Why a function with const type reference argument doesn't use it as a rvalue ?

This is a discussion on Why a function with const type reference argument doesn't use it as a rvalue ? within the C++ Programming forums, part of the General Programming Boards category; Hello, Given a class with [] operators for both lvalue and rvalue: Code: class A { public: double items[10]; double ...

  1. #1
    Registered User
    Join Date
    Oct 2013
    Posts
    3

    Why a function with const type reference argument doesn't use it as a rvalue ?

    Hello,

    Given a class with [] operators for both lvalue and rvalue:
    Code:
    class A
    {
      public:
        double items[10];
        double operator [] (unsigned int i)
        {
            cout << "rvalue operator" << endl;
            return items[i];
        }
        double &operator [] (unsigned int i) const
        {
            cout << "lvalue operator" << endl;
            return items[i];
        }
    };
    and a function with a const A& as argument
    Code:
    void theFunc(const A &a)
    {
    }
    The following lines have the expected behavior:
    Code:
    A a;
    double v = a[0]; // calls the rvalue [] operator
    a[1] = 10; // calls the lvalue [] operator
    But I wouldn't have expected this one:
    Code:
    theFunc(a); // calls the rvalue operator ! Why ?
    Obviously, if I cast the argument with something like this
    Code:
    theFunc(static_cast<const A&>(a));
    , it works as expected, but I'd rather use a cleaner solution.

    Why the rvalue isn't used in that case ?
    Does anyone know a solution to this issue ?

    Thanks.

    Ed

  2. #2
    Registered User
    Join Date
    Jun 2005
    Posts
    6,208
    With the code snippets you have shown, calling theFunc(a) cannot call either of the [] operators. It simply passes a const reference to a.

    If you're getting some other result, it probably means theFunc() is overloaded (i.e. there is a version which takes some type of argument, other than what you have shown).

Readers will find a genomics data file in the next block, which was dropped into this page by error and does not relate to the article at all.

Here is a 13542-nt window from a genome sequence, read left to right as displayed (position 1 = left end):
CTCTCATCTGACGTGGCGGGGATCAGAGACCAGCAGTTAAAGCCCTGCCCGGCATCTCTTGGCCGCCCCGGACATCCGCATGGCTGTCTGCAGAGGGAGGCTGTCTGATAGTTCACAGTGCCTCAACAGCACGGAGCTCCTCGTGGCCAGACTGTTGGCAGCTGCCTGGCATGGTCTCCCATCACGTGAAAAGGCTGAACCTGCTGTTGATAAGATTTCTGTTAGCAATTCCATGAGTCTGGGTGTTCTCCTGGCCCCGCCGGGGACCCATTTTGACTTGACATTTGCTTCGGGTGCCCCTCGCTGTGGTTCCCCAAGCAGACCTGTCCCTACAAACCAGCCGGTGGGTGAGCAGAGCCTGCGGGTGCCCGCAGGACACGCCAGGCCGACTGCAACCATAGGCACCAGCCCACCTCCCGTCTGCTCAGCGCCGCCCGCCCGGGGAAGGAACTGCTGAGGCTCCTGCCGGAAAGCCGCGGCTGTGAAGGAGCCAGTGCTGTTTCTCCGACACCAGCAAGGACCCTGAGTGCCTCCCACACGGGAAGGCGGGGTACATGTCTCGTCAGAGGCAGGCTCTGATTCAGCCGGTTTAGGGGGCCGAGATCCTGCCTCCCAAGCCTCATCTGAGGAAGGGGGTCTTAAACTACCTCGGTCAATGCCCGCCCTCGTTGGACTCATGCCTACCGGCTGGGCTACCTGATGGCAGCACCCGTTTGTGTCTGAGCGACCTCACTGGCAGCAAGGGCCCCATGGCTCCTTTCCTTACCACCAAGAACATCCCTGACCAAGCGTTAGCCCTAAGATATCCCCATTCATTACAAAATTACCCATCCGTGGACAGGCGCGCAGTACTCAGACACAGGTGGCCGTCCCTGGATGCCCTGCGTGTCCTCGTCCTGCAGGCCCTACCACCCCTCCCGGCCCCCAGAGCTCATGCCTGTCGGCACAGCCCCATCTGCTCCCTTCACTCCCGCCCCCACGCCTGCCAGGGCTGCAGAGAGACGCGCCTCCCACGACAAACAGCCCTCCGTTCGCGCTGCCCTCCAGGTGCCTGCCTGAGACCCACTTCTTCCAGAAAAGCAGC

Right 98% of the time, and don't care about the other 3%.

  3. #3
    Registered User
    Join Date
    Oct 2013
    Posts
    3
    [EDIT]
    You are absolutely right, sorry for that error.
    The idea was obviously the following:
    Code:
    void theFunc(const double &d)
    {
    }
    and the difference between
    Code:
    theFunc(a[0]); // which uses the lvalue
    
    // and
    
    theFunc(static_cast<const double&>(a[0])); // which uses the rvalue
    Last edited by edlep; 10-17-2013 at 06:02 AM.

  4. #4
    Registered User
    Join Date
    Jun 2005
    Posts
    6,208
    The compiler avoids creating temporaries if possible, in order to pass an argument by reference. The operator that returns a reference is therefore a better match than one which returns by value.

    The static_cast<> forces the compiler to generate a const reference to the value returned by your "rvalue" form.

    A better solution would be to pass theFunc()'s argument by value.
    Right 98% of the time, and don't care about the other 3%.

  5. #5
    Registered User
    Join Date
    Oct 2013
    Posts
    3
    Grumpy,
    Thanks for your answer.
    What do you mean by
    Quote Originally Posted by grumpy View Post
    pass theFunc()'s argument by value.
    ?


    By the way, I realize that I also made ​​a mistake in the definition of my example class (the const is on the wrong operator) ... I should sleep a bit before posting.
    The right definition is:

    Code:
    class A
    {
      public:
        double items[10];
        double operator [] (unsigned int i) const
        {
            cout << "rvalue operator" << endl;
            return items[i];
        }
        double &operator [] (unsigned int i)
        {
            cout << "lvalue operator" << endl;
            return items[i];
        }
    };

    Sorry for the confusion of my post.
    Last edited by edlep; 10-17-2013 at 07:04 AM.

  6. #6
    and the Hat of Guessing tabstop's Avatar
    Join Date
    Nov 2007
    Posts
    14,185
    Quote Originally Posted by edlep View Post
    Grumpy,
    Thanks for your answer.
    What do you mean by pass theFunc()'s argument by value ?
    You are currently passing the argument to theFunc by reference:
    Code:
    void theFunc(const double &d)

Popular pages Recent additions subscribe to a feed

Similar Threads

  1. Replies: 1
    Last Post: 09-23-2011, 11:39 PM
  2. const reference pass as argument?
    By patiobarbecue in forum C++ Programming
    Replies: 5
    Last Post: 04-04-2009, 12:33 AM
  3. const qualifier used on a function argument
    By hzmonte in forum C Programming
    Replies: 27
    Last Post: 04-18-2006, 11:08 PM
  4. Error: initialization of non-const reference type
    By JerryL in forum C++ Programming
    Replies: 2
    Last Post: 01-03-2004, 06:43 PM
  5. type & getReference() const doesn't work.
    By Cristian Negres in forum C++ Programming
    Replies: 8
    Last Post: 11-28-2002, 10:00 AM

1 2 3 4 5 6 7 8 9 10 11 12 13 14 15 16 17 18 19 20 21